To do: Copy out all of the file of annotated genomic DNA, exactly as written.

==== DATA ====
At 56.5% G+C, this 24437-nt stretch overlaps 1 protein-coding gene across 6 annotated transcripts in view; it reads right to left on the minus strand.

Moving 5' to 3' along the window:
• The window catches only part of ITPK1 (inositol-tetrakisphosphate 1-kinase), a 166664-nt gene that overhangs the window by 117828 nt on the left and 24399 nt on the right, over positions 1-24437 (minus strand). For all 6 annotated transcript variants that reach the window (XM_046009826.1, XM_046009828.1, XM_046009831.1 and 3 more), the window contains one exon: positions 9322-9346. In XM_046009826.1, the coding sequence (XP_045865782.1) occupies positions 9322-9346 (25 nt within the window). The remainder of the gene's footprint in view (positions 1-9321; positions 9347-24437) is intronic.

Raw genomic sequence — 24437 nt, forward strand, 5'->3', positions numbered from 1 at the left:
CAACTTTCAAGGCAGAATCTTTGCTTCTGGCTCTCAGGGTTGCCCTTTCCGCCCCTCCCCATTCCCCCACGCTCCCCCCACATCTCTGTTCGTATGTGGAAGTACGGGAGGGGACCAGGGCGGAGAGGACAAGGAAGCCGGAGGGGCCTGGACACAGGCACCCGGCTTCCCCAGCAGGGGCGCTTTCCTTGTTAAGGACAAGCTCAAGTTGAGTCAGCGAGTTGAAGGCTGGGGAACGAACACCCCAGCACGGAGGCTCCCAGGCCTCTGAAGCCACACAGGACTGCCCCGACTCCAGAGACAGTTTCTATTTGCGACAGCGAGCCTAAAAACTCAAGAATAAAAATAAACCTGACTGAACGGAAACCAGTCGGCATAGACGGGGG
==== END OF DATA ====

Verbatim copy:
At 56.5% G+C, this 24437-nt stretch overlaps 1 protein-coding gene across 6 annotated transcripts in view; it reads right to left on the minus strand.

Moving 5' to 3' along the window:
• The window catches only part of ITPK1 (inositol-tetrakisphosphate 1-kinase), a 166664-nt gene that overhangs the window by 117828 nt on the left and 24399 nt on the right, over positions 1-24437 (minus strand). For all 6 annotated transcript variants that reach the window (XM_046009826.1, XM_046009828.1, XM_046009831.1 and 3 more), the window contains one exon: positions 9322-9346. In XM_046009826.1, the coding sequence (XP_045865782.1) occupies positions 9322-9346 (25 nt within the window). The remainder of the gene's footprint in view (positions 1-9321; positions 9347-24437) is intronic.

Raw genomic sequence — 24437 nt, forward strand, 5'->3', positions numbered from 1 at the left:
CAACTTTCAAGGCAGAATCTTTGCTTCTGGCTCTCAGGGTTGCCCTTTCCGCCCCTCCCCATTCCCCCACGCTCCCCCCACATCTCTGTTCGTATGTGGAAGTACGGGAGGGGACCAGGGCGGAGAGGACAAGGAAGCCGGAGGGGCCTGGACACAGGCACCCGGCTTCCCCAGCAGGGGCGCTTTCCTTGTTAAGGACAAGCTCAAGTTGAGTCAGCGAGTTGAAGGCTGGGGAACGAACACCCCAGCACGGAGGCTCCCAGGCCTCTGAAGCCACACAGGACTGCCCCGACTCCAGAGACAGTTTCTATTTGCGACAGCGAGCCTAAAAACTCAAGAATAAAAATAAACCTGACTGAACGGAAACCAGTCGGCATAGACGGGGG